What do a vice-presidential debate, the discovery of Richard III’s bones or the 9/11 attacks have in common? According to Peter Sokolowski, editor for Merriam-Webster, these can be considered “vocabulary events” that make readers run to their dictionaries.
In 1996 the company that had published the largest and most popular college dictionary decided to make available some of their content online. Since then, Merriam-Webster Inc. has been monitoring what words readers search for and discovered that there was an increase in the searches for specific words during major news events.
This started after the death of Princess Diana. According to Sokolowski, “the royal tragedy triggered searches on the Merriam-Webster website for ‘paparazzi’ and ‘cortege’”. Another example is the word “admonish”, which became the most looked-up word after the White House said it would “admonish” Representative Joe Wilson for interrupting a speech by President Obama.
Certainly none of this tracking would be possible without the transition from print to digital era. Some of the leading publishers such as Macmillan Education have already announced that they will no longer make printed dictionaries and others are looking for partnerships with Amazon or Apple. This means that, whether you are using your computer, e-book, tablet or smartphone, any dictionary is just a click away.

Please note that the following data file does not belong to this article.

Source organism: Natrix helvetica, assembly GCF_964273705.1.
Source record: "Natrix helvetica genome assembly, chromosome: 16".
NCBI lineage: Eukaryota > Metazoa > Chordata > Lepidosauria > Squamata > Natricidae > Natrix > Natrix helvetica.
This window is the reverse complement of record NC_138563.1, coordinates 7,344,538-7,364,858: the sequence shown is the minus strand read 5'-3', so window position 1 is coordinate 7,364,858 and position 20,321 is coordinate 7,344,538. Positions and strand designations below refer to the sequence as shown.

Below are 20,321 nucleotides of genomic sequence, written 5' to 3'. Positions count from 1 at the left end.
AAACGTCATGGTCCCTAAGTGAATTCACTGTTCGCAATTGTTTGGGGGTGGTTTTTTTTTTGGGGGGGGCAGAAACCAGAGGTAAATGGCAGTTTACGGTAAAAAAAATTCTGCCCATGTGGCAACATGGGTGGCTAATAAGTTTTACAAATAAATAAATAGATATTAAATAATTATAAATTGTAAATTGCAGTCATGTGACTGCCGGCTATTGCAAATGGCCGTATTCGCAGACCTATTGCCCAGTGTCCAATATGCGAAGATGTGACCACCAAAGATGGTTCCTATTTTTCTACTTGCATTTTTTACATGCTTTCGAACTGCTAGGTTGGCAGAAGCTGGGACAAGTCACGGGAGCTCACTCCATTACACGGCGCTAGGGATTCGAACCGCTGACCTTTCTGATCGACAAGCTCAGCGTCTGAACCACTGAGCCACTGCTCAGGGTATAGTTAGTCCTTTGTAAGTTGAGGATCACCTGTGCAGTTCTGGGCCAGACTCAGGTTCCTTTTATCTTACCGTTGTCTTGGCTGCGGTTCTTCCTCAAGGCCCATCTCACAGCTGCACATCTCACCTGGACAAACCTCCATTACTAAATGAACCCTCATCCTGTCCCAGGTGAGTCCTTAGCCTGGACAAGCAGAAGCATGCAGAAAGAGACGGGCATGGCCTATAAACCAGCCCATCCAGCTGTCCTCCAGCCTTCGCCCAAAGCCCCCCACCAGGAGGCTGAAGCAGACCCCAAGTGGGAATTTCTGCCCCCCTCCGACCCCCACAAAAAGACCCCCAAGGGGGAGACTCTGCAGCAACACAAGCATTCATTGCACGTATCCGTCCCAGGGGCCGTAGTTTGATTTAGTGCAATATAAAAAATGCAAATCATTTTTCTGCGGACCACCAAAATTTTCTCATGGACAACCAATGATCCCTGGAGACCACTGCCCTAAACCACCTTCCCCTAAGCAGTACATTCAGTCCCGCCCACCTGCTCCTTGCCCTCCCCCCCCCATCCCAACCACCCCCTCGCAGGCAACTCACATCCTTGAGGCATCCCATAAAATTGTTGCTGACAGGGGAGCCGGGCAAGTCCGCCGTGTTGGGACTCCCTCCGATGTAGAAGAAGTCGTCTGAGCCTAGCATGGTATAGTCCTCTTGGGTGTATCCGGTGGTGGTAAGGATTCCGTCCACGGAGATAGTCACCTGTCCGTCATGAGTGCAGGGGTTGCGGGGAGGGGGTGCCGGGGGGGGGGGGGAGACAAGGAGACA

And what is the purpose of monitoring dictionary searches?
Every time you look up a word in the Merriam-Webster website you give valuable information to lexicographers about terms that could be added or that need to be updated in their dictionary. The most looked-up word also provides data about the public’s strongest interest. This approach can also be found in other online dictionaries that are open to receive suggestions on new words or new usages of old words, the same way as James Murray and his team did with the first Oxford English Dictionary in the 19th century.
In other words it is ‘crowdsourcing’ applied to lexicography.
Even though there are many advantages in using online dictionaries, some will still miss the feeling of searching through the pages of a printed version or finding a random word. However, the digital era gives us the possibility to update information progressively as needed. A similar attitude is found in proactive terminology, which encourages terminologists to identify the topics that are likely to come up so they can provide translators with the terminology that will be needed.
So, the answer is yes! Somehow our dictionaries are reading us.
Article written by Diana Pereira, trainee at TermCoord